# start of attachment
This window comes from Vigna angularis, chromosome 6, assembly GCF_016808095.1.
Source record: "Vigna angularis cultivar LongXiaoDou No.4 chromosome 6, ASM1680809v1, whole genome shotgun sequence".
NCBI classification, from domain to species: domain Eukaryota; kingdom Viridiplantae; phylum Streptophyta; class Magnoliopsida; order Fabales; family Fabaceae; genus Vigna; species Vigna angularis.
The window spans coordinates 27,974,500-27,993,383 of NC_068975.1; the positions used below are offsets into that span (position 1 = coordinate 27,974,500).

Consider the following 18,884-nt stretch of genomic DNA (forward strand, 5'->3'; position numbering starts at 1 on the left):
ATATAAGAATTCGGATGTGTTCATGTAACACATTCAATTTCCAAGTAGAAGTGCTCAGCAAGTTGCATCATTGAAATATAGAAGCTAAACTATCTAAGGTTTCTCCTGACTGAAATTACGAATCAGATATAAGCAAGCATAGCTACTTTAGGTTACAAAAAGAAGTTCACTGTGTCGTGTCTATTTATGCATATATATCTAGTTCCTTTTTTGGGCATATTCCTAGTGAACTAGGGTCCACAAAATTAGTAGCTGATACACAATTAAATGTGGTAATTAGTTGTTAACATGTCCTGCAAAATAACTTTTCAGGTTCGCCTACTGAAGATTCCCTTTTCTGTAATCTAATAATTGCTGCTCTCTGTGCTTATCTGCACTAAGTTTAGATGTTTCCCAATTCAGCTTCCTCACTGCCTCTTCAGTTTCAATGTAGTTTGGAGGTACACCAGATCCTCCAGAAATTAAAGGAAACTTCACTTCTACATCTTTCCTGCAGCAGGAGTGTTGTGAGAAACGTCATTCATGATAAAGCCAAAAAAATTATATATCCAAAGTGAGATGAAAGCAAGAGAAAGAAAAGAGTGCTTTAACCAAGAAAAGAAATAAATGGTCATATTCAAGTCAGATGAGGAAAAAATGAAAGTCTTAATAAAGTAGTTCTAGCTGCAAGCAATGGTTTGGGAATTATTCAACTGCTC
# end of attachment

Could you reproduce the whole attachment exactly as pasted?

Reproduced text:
This window comes from Vigna angularis, chromosome 6, assembly GCF_016808095.1.
Source record: "Vigna angularis cultivar LongXiaoDou No.4 chromosome 6, ASM1680809v1, whole genome shotgun sequence".
NCBI classification, from domain to species: domain Eukaryota; kingdom Viridiplantae; phylum Streptophyta; class Magnoliopsida; order Fabales; family Fabaceae; genus Vigna; species Vigna angularis.
The window spans coordinates 27,974,500-27,993,383 of NC_068975.1; the positions used below are offsets into that span (position 1 = coordinate 27,974,500).

Consider the following 18,884-nt stretch of genomic DNA (forward strand, 5'->3'; position numbering starts at 1 on the left):
ATATAAGAATTCGGATGTGTTCATGTAACACATTCAATTTCCAAGTAGAAGTGCTCAGCAAGTTGCATCATTGAAATATAGAAGCTAAACTATCTAAGGTTTCTCCTGACTGAAATTACGAATCAGATATAAGCAAGCATAGCTACTTTAGGTTACAAAAAGAAGTTCACTGTGTCGTGTCTATTTATGCATATATATCTAGTTCCTTTTTTGGGCATATTCCTAGTGAACTAGGGTCCACAAAATTAGTAGCTGATACACAATTAAATGTGGTAATTAGTTGTTAACATGTCCTGCAAAATAACTTTTCAGGTTCGCCTACTGAAGATTCCCTTTTCTGTAATCTAATAATTGCTGCTCTCTGTGCTTATCTGCACTAAGTTTAGATGTTTCCCAATTCAGCTTCCTCACTGCCTCTTCAGTTTCAATGTAGTTTGGAGGTACACCAGATCCTCCAGAAATTAAAGGAAACTTCACTTCTACATCTTTCCTGCAGCAGGAGTGTTGTGAGAAACGTCATTCATGATAAAGCCAAAAAAATTATATATCCAAAGTGAGATGAAAGCAAGAGAAAGAAAAGAGTGCTTTAACCAAGAAAAGAAATAAATGGTCATATTCAAGTCAGATGAGGAAAAAATGAAAGTCTTAATAAAGTAGTTCTAGCTGCAAGCAATGGTTTGGGAATTATTCAACTGCTC